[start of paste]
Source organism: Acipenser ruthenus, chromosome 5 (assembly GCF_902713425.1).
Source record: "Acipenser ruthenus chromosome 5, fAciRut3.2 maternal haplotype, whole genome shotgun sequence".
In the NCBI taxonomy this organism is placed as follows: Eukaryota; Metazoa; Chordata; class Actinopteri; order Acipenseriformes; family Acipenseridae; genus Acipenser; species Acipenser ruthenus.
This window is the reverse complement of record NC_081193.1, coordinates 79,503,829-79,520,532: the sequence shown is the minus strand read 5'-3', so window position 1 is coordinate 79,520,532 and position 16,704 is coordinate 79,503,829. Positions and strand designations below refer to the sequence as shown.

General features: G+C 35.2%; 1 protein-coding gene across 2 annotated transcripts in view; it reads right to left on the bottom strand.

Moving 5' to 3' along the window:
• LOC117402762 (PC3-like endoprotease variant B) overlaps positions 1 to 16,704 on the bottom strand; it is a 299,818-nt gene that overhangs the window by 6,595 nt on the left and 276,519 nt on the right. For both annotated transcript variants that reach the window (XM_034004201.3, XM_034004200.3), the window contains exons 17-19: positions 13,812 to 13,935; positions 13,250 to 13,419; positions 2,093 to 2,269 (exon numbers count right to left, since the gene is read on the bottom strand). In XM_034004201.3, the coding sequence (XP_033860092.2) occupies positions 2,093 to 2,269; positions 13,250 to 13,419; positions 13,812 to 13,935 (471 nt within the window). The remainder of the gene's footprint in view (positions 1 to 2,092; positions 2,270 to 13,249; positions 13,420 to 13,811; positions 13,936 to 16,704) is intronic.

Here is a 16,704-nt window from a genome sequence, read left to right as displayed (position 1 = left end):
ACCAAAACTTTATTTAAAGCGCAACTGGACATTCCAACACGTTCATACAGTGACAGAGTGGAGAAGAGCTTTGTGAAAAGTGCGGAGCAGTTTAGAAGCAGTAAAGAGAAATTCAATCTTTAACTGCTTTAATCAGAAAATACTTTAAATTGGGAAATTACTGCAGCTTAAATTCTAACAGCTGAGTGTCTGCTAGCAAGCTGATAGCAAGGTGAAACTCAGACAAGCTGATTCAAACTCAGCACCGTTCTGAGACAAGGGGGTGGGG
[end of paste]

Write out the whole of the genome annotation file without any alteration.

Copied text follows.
Source organism: Acipenser ruthenus, chromosome 5 (assembly GCF_902713425.1).
Source record: "Acipenser ruthenus chromosome 5, fAciRut3.2 maternal haplotype, whole genome shotgun sequence".
In the NCBI taxonomy this organism is placed as follows: Eukaryota; Metazoa; Chordata; class Actinopteri; order Acipenseriformes; family Acipenseridae; genus Acipenser; species Acipenser ruthenus.
This window is the reverse complement of record NC_081193.1, coordinates 79,503,829-79,520,532: the sequence shown is the minus strand read 5'-3', so window position 1 is coordinate 79,520,532 and position 16,704 is coordinate 79,503,829. Positions and strand designations below refer to the sequence as shown.

General features: G+C 35.2%; 1 protein-coding gene across 2 annotated transcripts in view; it reads right to left on the bottom strand.

Moving 5' to 3' along the window:
• LOC117402762 (PC3-like endoprotease variant B) overlaps positions 1 to 16,704 on the bottom strand; it is a 299,818-nt gene that overhangs the window by 6,595 nt on the left and 276,519 nt on the right. For both annotated transcript variants that reach the window (XM_034004201.3, XM_034004200.3), the window contains exons 17-19: positions 13,812 to 13,935; positions 13,250 to 13,419; positions 2,093 to 2,269 (exon numbers count right to left, since the gene is read on the bottom strand). In XM_034004201.3, the coding sequence (XP_033860092.2) occupies positions 2,093 to 2,269; positions 13,250 to 13,419; positions 13,812 to 13,935 (471 nt within the window). The remainder of the gene's footprint in view (positions 1 to 2,092; positions 2,270 to 13,249; positions 13,420 to 13,811; positions 13,936 to 16,704) is intronic.

Here is a 16,704-nt window from a genome sequence, read left to right as displayed (position 1 = left end):
ACCAAAACTTTATTTAAAGCGCAACTGGACATTCCAACACGTTCATACAGTGACAGAGTGGAGAAGAGCTTTGTGAAAAGTGCGGAGCAGTTTAGAAGCAGTAAAGAGAAATTCAATCTTTAACTGCTTTAATCAGAAAATACTTTAAATTGGGAAATTACTGCAGCTTAAATTCTAACAGCTGAGTGTCTGCTAGCAAGCTGATAGCAAGGTGAAACTCAGACAAGCTGATTCAAACTCAGCACCGTTCTGAGACAAGGGGGTGGGG